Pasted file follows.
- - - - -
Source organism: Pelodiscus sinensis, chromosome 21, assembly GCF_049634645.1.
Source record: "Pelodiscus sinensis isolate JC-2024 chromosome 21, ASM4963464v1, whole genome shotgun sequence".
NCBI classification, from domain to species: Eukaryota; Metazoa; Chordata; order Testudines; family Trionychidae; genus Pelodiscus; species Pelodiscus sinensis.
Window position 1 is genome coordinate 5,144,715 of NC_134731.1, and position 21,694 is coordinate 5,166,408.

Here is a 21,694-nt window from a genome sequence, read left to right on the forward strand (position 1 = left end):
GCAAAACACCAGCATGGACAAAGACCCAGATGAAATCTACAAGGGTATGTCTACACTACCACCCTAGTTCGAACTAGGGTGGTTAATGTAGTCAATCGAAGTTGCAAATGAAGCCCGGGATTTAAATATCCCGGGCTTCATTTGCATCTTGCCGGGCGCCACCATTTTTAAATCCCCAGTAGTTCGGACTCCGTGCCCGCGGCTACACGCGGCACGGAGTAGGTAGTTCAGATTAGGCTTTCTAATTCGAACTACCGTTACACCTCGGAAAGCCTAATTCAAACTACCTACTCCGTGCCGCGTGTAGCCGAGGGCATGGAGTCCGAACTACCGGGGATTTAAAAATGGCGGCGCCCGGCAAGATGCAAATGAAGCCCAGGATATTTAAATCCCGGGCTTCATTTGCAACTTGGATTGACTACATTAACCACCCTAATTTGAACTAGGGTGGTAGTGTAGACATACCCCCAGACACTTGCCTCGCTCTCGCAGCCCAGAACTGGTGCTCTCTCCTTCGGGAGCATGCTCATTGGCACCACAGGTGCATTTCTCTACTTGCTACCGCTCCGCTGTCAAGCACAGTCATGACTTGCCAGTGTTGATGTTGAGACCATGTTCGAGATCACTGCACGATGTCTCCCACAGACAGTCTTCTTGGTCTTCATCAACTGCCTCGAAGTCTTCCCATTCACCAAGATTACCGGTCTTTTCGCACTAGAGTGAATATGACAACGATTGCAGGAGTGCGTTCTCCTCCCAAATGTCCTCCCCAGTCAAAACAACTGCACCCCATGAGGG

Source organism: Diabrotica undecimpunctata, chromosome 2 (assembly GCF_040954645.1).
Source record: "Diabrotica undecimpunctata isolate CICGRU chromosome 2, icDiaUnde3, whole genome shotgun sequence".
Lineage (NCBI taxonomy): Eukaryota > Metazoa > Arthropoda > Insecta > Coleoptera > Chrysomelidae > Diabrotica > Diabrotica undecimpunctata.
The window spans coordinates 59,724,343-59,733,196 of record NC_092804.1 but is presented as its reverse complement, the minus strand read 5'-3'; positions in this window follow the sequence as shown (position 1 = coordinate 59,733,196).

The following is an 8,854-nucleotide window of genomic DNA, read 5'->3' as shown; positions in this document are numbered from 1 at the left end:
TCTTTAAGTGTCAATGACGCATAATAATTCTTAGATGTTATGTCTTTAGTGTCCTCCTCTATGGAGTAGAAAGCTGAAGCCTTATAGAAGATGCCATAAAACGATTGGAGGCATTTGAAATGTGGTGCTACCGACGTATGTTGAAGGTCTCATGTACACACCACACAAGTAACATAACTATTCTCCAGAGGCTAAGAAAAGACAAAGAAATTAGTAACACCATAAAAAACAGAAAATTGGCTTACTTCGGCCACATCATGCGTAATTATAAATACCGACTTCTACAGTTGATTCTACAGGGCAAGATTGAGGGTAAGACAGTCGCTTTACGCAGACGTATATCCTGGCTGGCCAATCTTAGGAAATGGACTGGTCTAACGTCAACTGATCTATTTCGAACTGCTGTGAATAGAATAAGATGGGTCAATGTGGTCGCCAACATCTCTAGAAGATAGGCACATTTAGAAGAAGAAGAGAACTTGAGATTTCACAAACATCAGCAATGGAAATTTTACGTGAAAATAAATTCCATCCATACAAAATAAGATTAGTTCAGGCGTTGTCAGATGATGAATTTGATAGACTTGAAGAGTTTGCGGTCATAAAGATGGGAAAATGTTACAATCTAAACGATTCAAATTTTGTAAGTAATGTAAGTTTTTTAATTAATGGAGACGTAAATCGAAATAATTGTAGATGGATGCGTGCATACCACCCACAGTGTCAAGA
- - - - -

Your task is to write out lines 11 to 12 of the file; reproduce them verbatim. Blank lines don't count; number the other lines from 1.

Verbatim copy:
The following is an 8,854-nucleotide window of genomic DNA, read 5'->3' as shown; positions in this document are numbered from 1 at the left end:
TCTTTAAGTGTCAATGACGCATAATAATTCTTAGATGTTATGTCTTTAGTGTCCTCCTCTATGGAGTAGAAAGCTGAAGCCTTATAGAAGATGCCATAAAACGATTGGAGGCATTTGAAATGTGGTGCTACCGACGTATGTTGAAGGTCTCATGTACACACCACACAAGTAACATAACTATTCTCCAGAGGCTAAGAAAAGACAAAGAAATTAGTAACACCATAAAAAACAGAAAATTGGCTTACTTCGGCCACATCATGCGTAATTATAAATACCGACTTCTACAGTTGATTCTACAGGGCAAGATTGAGGGTAAGACAGTCGCTTTACGCAGACGTATATCCTGGCTGGCCAATCTTAGGAAATGGACTGGTCTAACGTCAACTGATCTATTTCGAACTGCTGTGAATAGAATAAGATGGGTCAATGTGGTCGCCAACATCTCTAGAAGATAGGCACATTTAGAAGAAGAAGAGAACTTGAGATTTCACAAACATCAGCAATGGAAATTTTACGTGAAAATAAATTCCATCCATACAAAATAAGATTAGTTCAGGCGTTGTCAGATGATGAATTTGATAGACTTGAAGAGTTTGCGGTCATAAAGATGGGAAAATGTTACAATCTAAACGATTCAAATTTTGTAAGTAATGTAAGTTTTTTAATTAATGGAGACGTAAATCGAAATAATTGTAGATGGATGCGTGCATACCACCCACAGTGTCAAGA